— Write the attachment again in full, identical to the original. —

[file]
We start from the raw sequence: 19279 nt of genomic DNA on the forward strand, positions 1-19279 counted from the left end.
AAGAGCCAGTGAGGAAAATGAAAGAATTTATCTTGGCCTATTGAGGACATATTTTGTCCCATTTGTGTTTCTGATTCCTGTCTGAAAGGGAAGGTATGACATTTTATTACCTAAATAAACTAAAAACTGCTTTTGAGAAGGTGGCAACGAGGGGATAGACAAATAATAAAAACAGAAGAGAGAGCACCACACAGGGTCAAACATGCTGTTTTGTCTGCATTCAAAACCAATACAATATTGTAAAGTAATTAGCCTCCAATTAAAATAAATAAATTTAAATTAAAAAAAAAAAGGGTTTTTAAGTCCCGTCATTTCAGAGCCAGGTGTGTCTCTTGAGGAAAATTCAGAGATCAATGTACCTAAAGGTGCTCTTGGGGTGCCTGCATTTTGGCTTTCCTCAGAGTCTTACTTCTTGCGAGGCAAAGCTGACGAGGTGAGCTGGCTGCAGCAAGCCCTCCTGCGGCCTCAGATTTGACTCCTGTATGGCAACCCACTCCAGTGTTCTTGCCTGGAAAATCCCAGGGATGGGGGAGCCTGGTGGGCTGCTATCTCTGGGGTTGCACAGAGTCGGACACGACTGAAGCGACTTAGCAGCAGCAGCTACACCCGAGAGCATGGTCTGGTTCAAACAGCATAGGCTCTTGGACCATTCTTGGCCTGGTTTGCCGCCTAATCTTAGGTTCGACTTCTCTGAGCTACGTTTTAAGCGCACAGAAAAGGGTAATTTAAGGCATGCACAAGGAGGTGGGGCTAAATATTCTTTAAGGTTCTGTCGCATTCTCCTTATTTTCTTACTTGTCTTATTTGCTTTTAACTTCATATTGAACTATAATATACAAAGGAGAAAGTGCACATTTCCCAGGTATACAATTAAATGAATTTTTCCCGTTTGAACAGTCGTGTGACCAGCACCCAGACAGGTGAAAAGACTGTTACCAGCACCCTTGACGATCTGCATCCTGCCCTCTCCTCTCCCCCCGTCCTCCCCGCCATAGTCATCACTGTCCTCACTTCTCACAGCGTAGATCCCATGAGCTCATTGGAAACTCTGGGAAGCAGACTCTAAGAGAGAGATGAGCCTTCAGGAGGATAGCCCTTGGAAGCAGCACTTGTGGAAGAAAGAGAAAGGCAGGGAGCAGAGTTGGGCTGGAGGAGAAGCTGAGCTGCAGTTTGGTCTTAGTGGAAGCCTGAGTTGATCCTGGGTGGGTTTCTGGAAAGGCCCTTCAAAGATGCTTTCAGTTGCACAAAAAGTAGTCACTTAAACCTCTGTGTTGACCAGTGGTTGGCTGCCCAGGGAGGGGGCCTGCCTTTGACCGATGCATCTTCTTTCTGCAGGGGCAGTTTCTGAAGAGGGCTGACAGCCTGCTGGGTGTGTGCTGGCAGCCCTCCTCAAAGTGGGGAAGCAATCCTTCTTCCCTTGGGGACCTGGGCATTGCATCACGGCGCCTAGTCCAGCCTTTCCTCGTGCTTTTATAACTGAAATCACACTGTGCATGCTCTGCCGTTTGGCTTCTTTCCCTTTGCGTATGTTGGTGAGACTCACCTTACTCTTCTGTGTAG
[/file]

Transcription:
We start from the raw sequence: 19279 nt of genomic DNA on the forward strand, positions 1-19279 counted from the left end.
AAGAGCCAGTGAGGAAAATGAAAGAATTTATCTTGGCCTATTGAGGACATATTTTGTCCCATTTGTGTTTCTGATTCCTGTCTGAAAGGGAAGGTATGACATTTTATTACCTAAATAAACTAAAAACTGCTTTTGAGAAGGTGGCAACGAGGGGATAGACAAATAATAAAAACAGAAGAGAGAGCACCACACAGGGTCAAACATGCTGTTTTGTCTGCATTCAAAACCAATACAATATTGTAAAGTAATTAGCCTCCAATTAAAATAAATAAATTTAAATTAAAAAAAAAAAGGGTTTTTAAGTCCCGTCATTTCAGAGCCAGGTGTGTCTCTTGAGGAAAATTCAGAGATCAATGTACCTAAAGGTGCTCTTGGGGTGCCTGCATTTTGGCTTTCCTCAGAGTCTTACTTCTTGCGAGGCAAAGCTGACGAGGTGAGCTGGCTGCAGCAAGCCCTCCTGCGGCCTCAGATTTGACTCCTGTATGGCAACCCACTCCAGTGTTCTTGCCTGGAAAATCCCAGGGATGGGGGAGCCTGGTGGGCTGCTATCTCTGGGGTTGCACAGAGTCGGACACGACTGAAGCGACTTAGCAGCAGCAGCTACACCCGAGAGCATGGTCTGGTTCAAACAGCATAGGCTCTTGGACCATTCTTGGCCTGGTTTGCCGCCTAATCTTAGGTTCGACTTCTCTGAGCTACGTTTTAAGCGCACAGAAAAGGGTAATTTAAGGCATGCACAAGGAGGTGGGGCTAAATATTCTTTAAGGTTCTGTCGCATTCTCCTTATTTTCTTACTTGTCTTATTTGCTTTTAACTTCATATTGAACTATAATATACAAAGGAGAAAGTGCACATTTCCCAGGTATACAATTAAATGAATTTTTCCCGTTTGAACAGTCGTGTGACCAGCACCCAGACAGGTGAAAAGACTGTTACCAGCACCCTTGACGATCTGCATCCTGCCCTCTCCTCTCCCCCCGTCCTCCCCGCCATAGTCATCACTGTCCTCACTTCTCACAGCGTAGATCCCATGAGCTCATTGGAAACTCTGGGAAGCAGACTCTAAGAGAGAGATGAGCCTTCAGGAGGATAGCCCTTGGAAGCAGCACTTGTGGAAGAAAGAGAAAGGCAGGGAGCAGAGTTGGGCTGGAGGAGAAGCTGAGCTGCAGTTTGGTCTTAGTGGAAGCCTGAGTTGATCCTGGGTGGGTTTCTGGAAAGGCCCTTCAAAGATGCTTTCAGTTGCACAAAAAGTAGTCACTTAAACCTCTGTGTTGACCAGTGGTTGGCTGCCCAGGGAGGGGGCCTGCCTTTGACCGATGCATCTTCTTTCTGCAGGGGCAGTTTCTGAAGAGGGCTGACAGCCTGCTGGGTGTGTGCTGGCAGCCCTCCTCAAAGTGGGGAAGCAATCCTTCTTCCCTTGGGGACCTGGGCATTGCATCACGGCGCCTAGTCCAGCCTTTCCTCGTGCTTTTATAACTGAAATCACACTGTGCATGCTCTGCCGTTTGGCTTCTTTCCCTTTGCGTATGTTGGTGAGACTCACCTTACTCTTCTGTGTAG